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Hochul proposes repeal of marijuana ‘potency tax’




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ALBANY — Gov. Kathy Hochul’s executive budget released Tuesday proposes repealing a state “potency tax” on marijuana products that industry stakeholders said has deterred legal retail sales and driven more consumers to buy cannabis from unlicensed vendors.


Hochul’s proposal, which follows efforts in the Legislature to repeal the potency tax, would replace it with a wholesale excise tax of 9 percent, which would be charged to consumers in addition to the state and local retail excise taxes of 9 and 4 percent, respectively.


State Sen. Jeremy Cooney, a Rochester Democrat, sponsored legislation last year that would have repealed the potency tax with a flat-rate excise tax, which he noted would be similar to how alcohol products that vary in potency are taxed.


Cooney has warned that a flourishing illicit market for cannabis would be “a public safety and public health disaster.” Unregulated products stand a greater chance of being contaminated with unknown additives, Cooney said, a direct refutation of what the legalization law set out to accomplish. 


But Cooney’s proposal called for the potency tax to be replaced by a 7 percent excise tax that would be phased in over a course of years, which he said would help keep prices down for retail vendors and suppliers who are battling to get customers to stop buying unregulated products.

“I think the timeline and the amount matters in the context of getting our legal retail marketplace up and running and competitive with the existing illicit market footprint,” Cooney said. “A phased-in approach works best in terms of maximizing competitiveness. … I think we also need to look at other states like Colorado, that have actually had a lower tax rate than New York but have realized higher revenues. … If we’re able to really increase the volume of sales, overall, even though it’s a lower tax rate, it’s better than losing it to the illicit market where we get nothing.”


The potency tax also has been criticized for its complexity, which has been heaped on the new retail marijuana industry stakeholders who have already been grappling with supply-chain issues and a slow rollout that has financially imperiled many of those who have tried to succeed in the struggling market.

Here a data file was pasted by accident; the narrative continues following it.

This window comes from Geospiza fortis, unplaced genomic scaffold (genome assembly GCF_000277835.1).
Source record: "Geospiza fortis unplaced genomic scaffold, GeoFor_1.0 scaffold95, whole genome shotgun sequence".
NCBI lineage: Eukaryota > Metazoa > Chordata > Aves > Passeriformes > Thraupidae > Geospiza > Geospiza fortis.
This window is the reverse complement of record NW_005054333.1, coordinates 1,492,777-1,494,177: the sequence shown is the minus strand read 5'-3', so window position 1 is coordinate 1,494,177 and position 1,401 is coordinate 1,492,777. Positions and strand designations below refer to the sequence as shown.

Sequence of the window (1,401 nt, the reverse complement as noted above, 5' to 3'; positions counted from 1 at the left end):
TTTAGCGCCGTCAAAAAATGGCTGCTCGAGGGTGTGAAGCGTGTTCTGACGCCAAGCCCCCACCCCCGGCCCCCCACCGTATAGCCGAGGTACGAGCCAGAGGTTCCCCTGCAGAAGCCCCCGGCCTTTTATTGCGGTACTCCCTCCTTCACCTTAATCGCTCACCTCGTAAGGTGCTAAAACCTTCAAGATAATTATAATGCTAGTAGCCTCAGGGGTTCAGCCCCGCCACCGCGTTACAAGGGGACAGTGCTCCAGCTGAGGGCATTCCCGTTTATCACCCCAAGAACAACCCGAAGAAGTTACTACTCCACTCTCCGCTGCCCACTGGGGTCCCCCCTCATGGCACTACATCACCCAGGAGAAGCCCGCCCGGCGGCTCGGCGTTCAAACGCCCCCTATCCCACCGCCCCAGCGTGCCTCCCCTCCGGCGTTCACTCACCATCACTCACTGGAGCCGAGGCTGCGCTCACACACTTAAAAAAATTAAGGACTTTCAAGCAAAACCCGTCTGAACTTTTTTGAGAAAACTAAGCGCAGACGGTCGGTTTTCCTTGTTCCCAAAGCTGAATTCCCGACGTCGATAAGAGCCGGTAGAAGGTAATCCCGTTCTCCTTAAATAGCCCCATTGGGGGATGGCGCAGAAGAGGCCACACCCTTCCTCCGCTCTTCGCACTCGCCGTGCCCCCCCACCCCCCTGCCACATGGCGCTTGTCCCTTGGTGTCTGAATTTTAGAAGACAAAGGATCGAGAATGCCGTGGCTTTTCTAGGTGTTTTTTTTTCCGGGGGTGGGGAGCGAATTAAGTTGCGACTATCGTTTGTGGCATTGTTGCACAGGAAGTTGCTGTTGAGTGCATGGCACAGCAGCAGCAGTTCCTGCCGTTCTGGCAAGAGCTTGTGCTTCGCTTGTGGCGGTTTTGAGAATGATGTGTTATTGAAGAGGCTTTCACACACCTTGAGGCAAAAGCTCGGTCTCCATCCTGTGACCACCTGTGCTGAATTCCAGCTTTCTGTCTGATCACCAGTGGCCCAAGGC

In December 2022, Jason W. Klimek, a Rochester attorney who specializes in tax and cannabis laws and regulations, co-authored an analysis with James B. Mann in which they noted that states with “lower overall rates and simpler tax structures facilitate higher tax revenues and create an environment in which smaller businesses can thrive.”

They also noted, as have others, that higher prices for higher-potency marijuana would drive patrons to purchase unlicensed products.

“The THC tax, untried by any other state, is excessively complex, costly to cannabis enterprises and costly to collect, and will lead to shopping for the best lab results,” they wrote. “We advocate a single tax at the final point of cannabis sale as it is easier to administer and less burdensome for cannabis operators.”


Allan Gandelman, president of the Cannabis Association of New York, applauded Hochul for listening to their concerns. He said industry stakeholders met with her administration last month and proposed repealing the potency tax and replacing it with a flat tax, although they had suggested that be just 3 percent.

“It’s definitely a big win to revise that potency tax and make it a flat tax,” Gandelman said. “I have to run the numbers and see what that (9 percent excise tax) looks like, but honestly, right now, anything is better than the potency tax because that thing was completely untenable.”

Gandelman noted that the potency tax has been “almost impossible” to adminster because it’s so complicated “and every single product has its own tax level and… it was not a sustainable tax that could be audited.”

In 2022, more than 200 licensed cultivators grew cannabis in New York, and about 80 of those farms produced “significant” amounts of marijuana — roughly 300,000 pounds. But many of those crops ended up sitting in bags rotting as the state pursued short-term fixes that included allowing “showcase events” at festivals and other venues where retailers and farmers could sell products. 


The relatively small number of retail operations that opened in the first two years after marijuana was legalized have been competing with an illicit marketplace that has seen thousands of underground merchants selling marijuana with often very few legal repercussions, especially in New York City. 

Hochul’s executive budget also includes $68 billion for the state Office of Cannabis Management, which said its enforcement efforts with state tax department investigators and other agencies have resulted in more than $56 million of illicit products seized — roughly 11,600 pounds.

 The governor’s budget also includes legislation that she said would strengthen state Cannabis Law “to better enable the Office of Cannabis Management… as well as local government agencies, to seal or padlock an unlicensed cannabis business.” It also provides funding to bolster staff resources in the state Department of Taxation and Finance to assist in enforcement efforts.




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